Poolpod helping disabled get into water is legacy of 2012 Paralympics

A new system that lets disabled swimmers get into the water unaided at public leisure pools has been tested in London’s East End as a legacy of the 2012 Paralympics.

The new British-designed Poolpod lift mechanism fitted to the side of the pool was tested by Paralympic swimmer Susie Rodgers during trials at Mile End Park leisure centre.

The triple bronze medallist said: “London 2012 was fantastic for raising awareness of disabled sport—now this lift mechanism adds to the legacy by improving access to the water for everyone.”

Poolpod is a submersible platform removing the need for a hoist or swing. It enables the less mobile or even pregnant women to be lowered into the water while standing or use a submersible wheelchair they can transfer to from their own wheelchair in the changing room.

The winning idea in an international design competition run by the Olympic Delivery Authority resulted in the prototype being funded by the London Marathon Charitable Trust, which has now been successfully tested at Mile End in the Tower Hamlets Olympic ‘host’ borough and is soon to be installed at the Aquatics centre.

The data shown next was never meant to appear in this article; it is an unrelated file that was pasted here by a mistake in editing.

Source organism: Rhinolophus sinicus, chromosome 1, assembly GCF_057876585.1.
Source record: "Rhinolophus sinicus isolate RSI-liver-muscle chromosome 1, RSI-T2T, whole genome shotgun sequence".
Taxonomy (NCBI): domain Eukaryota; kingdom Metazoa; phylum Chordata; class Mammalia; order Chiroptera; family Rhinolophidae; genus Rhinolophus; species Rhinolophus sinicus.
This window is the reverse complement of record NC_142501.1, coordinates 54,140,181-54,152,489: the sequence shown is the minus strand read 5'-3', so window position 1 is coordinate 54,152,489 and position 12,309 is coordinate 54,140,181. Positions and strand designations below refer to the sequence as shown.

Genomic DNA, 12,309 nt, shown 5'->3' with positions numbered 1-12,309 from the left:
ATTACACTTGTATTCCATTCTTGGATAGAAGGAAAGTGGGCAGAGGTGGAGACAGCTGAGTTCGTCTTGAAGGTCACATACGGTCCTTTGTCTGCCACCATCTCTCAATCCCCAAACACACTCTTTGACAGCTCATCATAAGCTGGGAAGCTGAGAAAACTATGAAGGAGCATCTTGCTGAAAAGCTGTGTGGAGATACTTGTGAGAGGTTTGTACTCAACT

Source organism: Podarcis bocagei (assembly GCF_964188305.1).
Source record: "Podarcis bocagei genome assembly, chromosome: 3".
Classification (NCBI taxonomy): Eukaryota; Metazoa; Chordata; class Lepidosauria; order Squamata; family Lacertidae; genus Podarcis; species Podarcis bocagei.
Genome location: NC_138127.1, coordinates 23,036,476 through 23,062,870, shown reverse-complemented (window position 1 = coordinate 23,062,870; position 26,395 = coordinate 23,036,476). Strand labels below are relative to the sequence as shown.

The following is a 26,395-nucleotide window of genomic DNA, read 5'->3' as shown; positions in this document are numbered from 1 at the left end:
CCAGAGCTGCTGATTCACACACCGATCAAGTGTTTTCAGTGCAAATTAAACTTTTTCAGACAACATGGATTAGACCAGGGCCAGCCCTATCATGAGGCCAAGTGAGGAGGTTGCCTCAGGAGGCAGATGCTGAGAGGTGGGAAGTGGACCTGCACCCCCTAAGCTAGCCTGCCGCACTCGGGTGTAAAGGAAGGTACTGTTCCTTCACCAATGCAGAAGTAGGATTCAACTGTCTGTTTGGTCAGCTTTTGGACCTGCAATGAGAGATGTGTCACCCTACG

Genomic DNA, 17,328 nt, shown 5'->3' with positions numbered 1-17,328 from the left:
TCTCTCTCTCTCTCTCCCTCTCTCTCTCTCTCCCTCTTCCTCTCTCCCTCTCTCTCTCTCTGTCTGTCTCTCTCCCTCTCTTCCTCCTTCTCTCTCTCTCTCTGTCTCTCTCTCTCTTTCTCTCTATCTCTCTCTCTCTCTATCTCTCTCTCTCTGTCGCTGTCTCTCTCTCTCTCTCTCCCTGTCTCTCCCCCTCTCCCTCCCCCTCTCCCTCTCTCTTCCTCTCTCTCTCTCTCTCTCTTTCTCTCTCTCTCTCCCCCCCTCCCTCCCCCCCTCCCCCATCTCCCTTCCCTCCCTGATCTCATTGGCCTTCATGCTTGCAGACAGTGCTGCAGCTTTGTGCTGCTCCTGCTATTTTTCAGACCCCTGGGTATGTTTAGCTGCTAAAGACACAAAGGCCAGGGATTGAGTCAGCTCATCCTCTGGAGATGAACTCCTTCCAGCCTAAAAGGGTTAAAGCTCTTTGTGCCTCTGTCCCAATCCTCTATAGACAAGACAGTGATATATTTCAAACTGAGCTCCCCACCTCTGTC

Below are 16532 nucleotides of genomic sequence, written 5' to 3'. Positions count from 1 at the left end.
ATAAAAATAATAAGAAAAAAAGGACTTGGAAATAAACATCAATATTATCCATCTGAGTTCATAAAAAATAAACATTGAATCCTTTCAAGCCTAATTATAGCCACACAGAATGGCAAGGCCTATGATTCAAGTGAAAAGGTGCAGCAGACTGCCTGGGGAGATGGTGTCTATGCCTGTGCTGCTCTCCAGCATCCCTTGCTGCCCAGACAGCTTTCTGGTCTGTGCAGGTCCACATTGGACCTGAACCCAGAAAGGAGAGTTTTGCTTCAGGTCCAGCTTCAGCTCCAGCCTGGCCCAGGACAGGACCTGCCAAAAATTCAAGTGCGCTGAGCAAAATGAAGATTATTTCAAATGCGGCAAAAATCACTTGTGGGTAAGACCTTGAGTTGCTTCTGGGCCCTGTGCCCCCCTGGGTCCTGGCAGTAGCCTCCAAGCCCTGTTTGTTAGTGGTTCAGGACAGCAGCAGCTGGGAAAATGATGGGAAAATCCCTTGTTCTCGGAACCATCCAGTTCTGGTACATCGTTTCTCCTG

Trust chairman John Bryant said: “It’s a fantastic piece of British design. Lifts and hoists can often be cumbersome and even off-putting for those wanting to get into the water by themselves with minimum fuss.”

British Swimming has now bought seven Poolpods, which are being installed in a trial scheme across the country including Stoke Mandeville stadium, spiritual home of the Paralympics and disability sport.

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British Swimming’s Kate McKnight said: “The new system is a great asset for those who feel swings and hoists are obtrusive.”

The working model has already won a ‘New Product of the Year’ award.

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